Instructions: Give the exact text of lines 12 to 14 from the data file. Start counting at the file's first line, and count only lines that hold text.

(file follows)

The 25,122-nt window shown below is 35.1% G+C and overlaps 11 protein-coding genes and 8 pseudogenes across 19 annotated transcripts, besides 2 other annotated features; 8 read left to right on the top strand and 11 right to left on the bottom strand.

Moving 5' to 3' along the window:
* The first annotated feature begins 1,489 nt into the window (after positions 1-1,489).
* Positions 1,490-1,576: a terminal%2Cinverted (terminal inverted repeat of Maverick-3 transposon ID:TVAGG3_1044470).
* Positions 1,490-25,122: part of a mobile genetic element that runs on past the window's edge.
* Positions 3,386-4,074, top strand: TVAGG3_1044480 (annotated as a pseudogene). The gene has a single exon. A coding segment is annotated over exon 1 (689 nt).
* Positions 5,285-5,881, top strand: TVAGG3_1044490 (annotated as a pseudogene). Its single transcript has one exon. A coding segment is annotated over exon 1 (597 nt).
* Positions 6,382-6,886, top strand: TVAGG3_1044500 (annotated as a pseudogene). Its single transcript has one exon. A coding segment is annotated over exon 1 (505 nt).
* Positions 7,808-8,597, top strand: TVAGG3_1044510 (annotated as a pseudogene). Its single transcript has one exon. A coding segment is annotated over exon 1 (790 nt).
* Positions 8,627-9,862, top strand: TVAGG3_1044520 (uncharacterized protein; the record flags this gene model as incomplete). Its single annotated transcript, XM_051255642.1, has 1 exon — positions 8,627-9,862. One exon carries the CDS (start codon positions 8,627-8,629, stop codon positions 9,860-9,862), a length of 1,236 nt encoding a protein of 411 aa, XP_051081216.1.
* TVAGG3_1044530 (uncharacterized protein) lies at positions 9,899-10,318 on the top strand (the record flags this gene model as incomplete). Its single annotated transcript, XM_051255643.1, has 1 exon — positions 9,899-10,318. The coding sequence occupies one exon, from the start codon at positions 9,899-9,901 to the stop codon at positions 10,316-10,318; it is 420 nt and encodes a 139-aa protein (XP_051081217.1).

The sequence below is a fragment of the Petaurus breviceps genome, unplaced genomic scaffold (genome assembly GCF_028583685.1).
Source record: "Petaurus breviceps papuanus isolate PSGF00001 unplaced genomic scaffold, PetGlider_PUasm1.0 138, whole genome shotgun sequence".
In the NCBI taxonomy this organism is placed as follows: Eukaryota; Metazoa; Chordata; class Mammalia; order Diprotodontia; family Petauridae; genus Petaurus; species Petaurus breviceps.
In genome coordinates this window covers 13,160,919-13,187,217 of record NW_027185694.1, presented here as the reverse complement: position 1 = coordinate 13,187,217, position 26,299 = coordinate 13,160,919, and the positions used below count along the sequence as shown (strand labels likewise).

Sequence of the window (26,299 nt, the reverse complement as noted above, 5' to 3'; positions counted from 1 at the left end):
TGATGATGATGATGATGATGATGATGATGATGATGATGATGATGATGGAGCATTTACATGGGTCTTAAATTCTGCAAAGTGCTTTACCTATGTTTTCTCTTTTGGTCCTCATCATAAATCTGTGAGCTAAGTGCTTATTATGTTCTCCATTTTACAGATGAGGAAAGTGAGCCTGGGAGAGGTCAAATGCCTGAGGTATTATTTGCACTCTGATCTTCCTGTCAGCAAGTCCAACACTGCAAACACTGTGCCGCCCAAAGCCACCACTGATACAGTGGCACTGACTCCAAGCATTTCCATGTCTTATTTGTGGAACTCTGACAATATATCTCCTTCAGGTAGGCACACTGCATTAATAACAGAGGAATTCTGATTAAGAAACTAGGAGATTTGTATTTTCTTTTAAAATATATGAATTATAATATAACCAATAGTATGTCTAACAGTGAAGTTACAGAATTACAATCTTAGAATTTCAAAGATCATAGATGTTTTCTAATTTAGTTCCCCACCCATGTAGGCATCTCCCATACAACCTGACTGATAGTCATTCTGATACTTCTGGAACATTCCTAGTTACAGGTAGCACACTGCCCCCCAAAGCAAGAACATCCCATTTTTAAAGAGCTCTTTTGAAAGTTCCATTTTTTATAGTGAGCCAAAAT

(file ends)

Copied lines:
The sequence below is a fragment of the Petaurus breviceps genome, unplaced genomic scaffold (genome assembly GCF_028583685.1).
Source record: "Petaurus breviceps papuanus isolate PSGF00001 unplaced genomic scaffold, PetGlider_PUasm1.0 138, whole genome shotgun sequence".
In the NCBI taxonomy this organism is placed as follows: Eukaryota; Metazoa; Chordata; class Mammalia; order Diprotodontia; family Petauridae; genus Petaurus; species Petaurus breviceps.